(Bloomberg) -- IndusInd Bank Ltd., backed by the billionaire Hinduja brothers, surged the most on record, as investors poured into the stock after its founders said they are repaying a loan backed by shares of the lender.
The shares jumped as much as 50%, the sharpest since the bank’s stock started trading in 1998, to 451.95 rupees as of 12:20 pm in Mumbai. The rally comes after a three-week slump during which IndusInd shares gave up two-thirds of their value.
Investors dumped shares of banks in general after the nation’s central bank effectively took control of troubled lender Yes Bank Ltd. on March 5. But as broad-based selling intensified amid the spread of coronavirus, IndusInd Bank fell more steeply than its peers on concerns about the founders borrowing money against its shares, worsening asset quality, and an erosion of low-cost deposits.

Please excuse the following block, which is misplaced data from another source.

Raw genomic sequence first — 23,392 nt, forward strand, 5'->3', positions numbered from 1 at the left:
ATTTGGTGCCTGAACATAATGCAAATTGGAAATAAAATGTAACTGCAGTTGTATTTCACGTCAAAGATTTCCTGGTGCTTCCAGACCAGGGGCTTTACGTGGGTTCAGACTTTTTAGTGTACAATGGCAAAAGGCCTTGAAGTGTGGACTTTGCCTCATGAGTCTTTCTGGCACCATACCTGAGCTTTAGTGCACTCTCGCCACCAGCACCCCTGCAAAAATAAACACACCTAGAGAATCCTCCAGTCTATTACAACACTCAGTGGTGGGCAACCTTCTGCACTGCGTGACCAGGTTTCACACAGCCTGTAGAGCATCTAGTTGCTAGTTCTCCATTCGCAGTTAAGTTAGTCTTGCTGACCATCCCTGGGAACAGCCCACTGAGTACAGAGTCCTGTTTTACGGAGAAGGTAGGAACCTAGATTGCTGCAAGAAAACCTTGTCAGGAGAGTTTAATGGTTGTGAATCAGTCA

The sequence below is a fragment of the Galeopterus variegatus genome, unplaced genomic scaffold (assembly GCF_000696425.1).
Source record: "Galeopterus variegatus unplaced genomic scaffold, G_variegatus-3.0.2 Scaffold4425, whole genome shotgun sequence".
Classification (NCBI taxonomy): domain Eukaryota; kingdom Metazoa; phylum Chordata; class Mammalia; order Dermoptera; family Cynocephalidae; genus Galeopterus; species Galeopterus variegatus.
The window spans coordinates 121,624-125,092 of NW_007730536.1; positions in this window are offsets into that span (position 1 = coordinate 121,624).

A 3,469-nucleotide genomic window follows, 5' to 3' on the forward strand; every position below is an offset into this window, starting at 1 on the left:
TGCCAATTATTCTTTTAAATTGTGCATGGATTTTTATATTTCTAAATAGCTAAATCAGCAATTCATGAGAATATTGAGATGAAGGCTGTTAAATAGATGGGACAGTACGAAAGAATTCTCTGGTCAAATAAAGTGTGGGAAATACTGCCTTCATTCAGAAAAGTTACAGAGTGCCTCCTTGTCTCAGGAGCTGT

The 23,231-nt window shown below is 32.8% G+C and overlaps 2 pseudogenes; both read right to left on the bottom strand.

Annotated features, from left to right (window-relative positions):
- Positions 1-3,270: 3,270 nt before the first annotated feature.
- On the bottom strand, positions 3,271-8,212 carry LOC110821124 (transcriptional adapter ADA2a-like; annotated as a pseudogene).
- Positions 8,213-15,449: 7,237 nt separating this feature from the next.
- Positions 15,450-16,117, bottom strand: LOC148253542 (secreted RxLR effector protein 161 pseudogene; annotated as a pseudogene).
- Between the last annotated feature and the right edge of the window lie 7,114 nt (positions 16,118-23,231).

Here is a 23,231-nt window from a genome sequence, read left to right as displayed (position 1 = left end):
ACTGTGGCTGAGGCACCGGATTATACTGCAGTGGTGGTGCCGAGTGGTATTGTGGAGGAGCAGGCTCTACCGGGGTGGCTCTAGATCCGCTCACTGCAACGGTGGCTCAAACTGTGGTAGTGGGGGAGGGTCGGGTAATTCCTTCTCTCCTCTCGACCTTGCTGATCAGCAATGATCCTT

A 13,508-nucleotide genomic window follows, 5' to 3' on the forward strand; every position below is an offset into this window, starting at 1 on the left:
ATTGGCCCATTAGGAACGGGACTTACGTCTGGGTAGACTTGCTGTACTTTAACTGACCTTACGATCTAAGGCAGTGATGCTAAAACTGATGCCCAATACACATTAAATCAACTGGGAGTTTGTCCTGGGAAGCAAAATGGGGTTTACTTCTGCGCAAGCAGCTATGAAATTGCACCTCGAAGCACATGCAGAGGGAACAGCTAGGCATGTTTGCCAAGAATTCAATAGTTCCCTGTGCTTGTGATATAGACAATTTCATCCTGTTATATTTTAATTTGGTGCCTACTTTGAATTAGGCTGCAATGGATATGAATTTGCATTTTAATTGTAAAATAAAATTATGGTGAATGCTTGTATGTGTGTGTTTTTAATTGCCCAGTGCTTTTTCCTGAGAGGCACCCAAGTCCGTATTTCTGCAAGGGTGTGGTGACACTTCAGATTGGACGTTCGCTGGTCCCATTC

IndusInd founders, led by brothers Srichand Hinduja and Gopichand Hinduja, have already repaid about 80% of a secured loan, said a spokesman for IndusInd International Holdings Ltd., the controlling shareholder of IndusInd Bank, on Tuesday. The remaining amount will be settled in the next few days, according to the spokesman.
“We are quite surprised at the sharp sell-off in IndusInd Bank in the past month,” analysts at Kotak Institutional Equities led by M B Mahesh wrote in a note to clients. The fall had moved the bank’s valuation closer to its lowest point in two decades, and two standard deviations below its long-term average, according to the note.
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